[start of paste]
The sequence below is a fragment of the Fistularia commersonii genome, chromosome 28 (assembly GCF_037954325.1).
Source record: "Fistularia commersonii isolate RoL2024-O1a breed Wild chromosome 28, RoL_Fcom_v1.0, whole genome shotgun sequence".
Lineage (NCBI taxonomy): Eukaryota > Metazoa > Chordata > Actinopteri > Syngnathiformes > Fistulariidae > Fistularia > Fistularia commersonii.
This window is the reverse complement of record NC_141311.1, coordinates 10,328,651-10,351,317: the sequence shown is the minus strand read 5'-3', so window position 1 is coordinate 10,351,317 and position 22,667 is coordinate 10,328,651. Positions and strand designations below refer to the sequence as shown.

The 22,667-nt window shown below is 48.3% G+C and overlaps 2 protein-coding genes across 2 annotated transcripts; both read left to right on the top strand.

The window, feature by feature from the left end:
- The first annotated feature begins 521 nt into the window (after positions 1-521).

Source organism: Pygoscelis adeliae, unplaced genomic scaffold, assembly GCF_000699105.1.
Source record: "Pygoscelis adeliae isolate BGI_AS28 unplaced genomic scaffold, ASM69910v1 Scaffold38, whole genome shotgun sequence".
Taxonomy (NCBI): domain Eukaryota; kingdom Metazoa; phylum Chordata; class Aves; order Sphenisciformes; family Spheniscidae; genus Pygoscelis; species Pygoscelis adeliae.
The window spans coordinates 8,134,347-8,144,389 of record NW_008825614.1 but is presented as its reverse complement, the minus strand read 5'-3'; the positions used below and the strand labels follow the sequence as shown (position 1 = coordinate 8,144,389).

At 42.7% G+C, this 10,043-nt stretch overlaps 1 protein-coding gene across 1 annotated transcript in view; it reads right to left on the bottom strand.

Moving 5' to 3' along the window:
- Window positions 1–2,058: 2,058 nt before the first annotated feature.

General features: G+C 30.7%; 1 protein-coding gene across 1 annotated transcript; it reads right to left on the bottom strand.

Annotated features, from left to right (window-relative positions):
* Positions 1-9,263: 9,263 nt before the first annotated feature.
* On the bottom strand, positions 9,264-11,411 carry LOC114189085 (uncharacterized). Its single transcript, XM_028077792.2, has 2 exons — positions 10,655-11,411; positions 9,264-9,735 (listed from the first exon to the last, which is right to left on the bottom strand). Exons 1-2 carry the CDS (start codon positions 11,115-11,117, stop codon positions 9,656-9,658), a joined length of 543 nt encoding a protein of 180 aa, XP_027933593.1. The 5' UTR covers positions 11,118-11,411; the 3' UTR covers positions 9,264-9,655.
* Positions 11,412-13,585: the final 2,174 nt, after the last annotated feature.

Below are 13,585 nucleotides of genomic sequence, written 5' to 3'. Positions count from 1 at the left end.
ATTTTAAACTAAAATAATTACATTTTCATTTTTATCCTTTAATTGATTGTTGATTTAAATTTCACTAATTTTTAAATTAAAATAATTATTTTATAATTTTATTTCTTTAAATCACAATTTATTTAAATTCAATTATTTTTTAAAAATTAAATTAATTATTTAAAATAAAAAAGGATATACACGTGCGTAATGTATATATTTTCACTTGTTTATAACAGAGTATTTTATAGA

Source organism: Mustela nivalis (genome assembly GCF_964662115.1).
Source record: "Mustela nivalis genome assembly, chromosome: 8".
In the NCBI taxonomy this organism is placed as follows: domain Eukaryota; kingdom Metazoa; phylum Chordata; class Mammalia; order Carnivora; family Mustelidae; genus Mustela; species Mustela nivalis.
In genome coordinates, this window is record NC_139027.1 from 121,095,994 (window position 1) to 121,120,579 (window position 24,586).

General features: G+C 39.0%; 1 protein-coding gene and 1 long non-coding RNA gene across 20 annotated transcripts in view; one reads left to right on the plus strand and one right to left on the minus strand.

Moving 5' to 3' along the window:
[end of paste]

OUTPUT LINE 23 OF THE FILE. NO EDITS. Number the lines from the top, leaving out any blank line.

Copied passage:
Source record: "Mustela nivalis genome assembly, chromosome: 8".